- Microsoft will extend the data subject rights at the core of GDPR — such as the right to know what data Microsoft has on an individual and the right to deletion — to customers worldwide, according to a company announcement Monday.
- The company has systematized this promise in its updated privacy statement for consumer products and services, with transparency efforts to demonstrate changes made to the statement and tools for customers to exercise their data rights.
- The company has been invited to participate in official events in Brussels on Friday, when the European Union kicks the regulation into effect.
GDPR is almost here, and the world has caught on: just recently, the data protection regulation eclipsed Beyonce in Google search traffic.
Friday will mark the beginning of a new era in data protection, though with companies and regulators still uncertain of how the regulation will be enforced, it's shaping up to be a slow start. Regulators recognize many companies still need time to become fully compliant — whether by the complicated nature of changing data processes or procrastination.
Some companies have been gearing up for the legislation since 2016, however, and like Microsoft claim to have not only adopted the necessary measures for compliance but imbued the new data culture and practices across all corners of business.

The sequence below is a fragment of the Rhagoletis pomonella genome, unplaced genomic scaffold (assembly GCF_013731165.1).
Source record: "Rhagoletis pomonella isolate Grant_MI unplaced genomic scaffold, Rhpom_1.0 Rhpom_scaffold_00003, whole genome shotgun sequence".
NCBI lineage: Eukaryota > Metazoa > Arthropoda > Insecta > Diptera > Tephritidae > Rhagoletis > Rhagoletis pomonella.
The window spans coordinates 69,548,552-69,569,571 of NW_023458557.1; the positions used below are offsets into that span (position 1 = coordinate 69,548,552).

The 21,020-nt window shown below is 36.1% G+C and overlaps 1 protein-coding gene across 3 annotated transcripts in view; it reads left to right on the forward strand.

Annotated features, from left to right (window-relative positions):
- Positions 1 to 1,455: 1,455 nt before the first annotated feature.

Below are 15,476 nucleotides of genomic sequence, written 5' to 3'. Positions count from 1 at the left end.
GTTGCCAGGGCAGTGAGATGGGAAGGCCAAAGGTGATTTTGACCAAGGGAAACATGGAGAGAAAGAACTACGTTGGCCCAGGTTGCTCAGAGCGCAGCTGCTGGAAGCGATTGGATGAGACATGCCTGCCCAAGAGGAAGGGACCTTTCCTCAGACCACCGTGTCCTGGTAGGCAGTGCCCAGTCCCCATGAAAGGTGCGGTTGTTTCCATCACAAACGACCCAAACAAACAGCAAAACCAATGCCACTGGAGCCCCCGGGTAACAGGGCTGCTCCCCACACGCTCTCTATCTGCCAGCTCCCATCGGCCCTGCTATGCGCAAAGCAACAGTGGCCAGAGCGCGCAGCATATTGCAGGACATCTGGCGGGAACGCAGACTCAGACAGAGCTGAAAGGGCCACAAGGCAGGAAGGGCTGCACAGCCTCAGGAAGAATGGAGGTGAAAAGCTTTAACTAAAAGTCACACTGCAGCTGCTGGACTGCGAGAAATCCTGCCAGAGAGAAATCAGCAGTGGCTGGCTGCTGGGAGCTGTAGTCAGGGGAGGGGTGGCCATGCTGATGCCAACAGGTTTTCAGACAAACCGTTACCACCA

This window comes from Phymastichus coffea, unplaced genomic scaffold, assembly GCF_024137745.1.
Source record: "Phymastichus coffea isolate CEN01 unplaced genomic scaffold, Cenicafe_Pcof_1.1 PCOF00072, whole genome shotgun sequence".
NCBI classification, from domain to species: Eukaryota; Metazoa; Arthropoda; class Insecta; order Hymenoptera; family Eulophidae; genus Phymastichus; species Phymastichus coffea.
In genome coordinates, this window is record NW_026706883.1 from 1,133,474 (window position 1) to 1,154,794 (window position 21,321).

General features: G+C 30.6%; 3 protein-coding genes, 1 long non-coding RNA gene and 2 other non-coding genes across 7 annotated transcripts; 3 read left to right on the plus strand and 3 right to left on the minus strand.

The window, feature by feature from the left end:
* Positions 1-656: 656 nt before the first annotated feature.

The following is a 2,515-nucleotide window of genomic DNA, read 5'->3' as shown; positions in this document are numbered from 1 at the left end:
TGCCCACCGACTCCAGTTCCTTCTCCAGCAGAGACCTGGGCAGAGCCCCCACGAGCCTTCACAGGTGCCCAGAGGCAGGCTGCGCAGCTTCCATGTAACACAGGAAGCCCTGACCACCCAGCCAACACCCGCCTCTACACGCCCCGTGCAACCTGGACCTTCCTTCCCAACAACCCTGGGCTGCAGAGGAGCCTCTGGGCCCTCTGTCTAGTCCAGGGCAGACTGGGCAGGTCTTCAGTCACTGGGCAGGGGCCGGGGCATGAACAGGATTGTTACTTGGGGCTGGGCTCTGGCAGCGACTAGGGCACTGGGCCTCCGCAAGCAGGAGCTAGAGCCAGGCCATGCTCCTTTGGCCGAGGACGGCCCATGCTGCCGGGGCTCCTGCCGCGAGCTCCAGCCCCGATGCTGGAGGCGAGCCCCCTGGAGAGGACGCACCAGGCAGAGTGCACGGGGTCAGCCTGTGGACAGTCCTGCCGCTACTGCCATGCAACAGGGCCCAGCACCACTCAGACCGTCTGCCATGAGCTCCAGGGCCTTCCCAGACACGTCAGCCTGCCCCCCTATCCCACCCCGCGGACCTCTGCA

Companies taking the spirit of GDPR and extending it to all global customers sit at the forefront of the changing data paradigm, embracing a growing understanding of data privacy as a human right. The action may payoff with customer loyalty and business efficiency down the road, but for now it is ultimately symbolic: mistakes or a lack of compliance outside the application area of GDPR are ultimately unenforceable.
Some companies, like Facebook, will roll out the "in spirit" protections to global users after May 25. Long-term, with the push for national data protection legislation in the U.S., these companies may benefit from already having the tools and processes in place.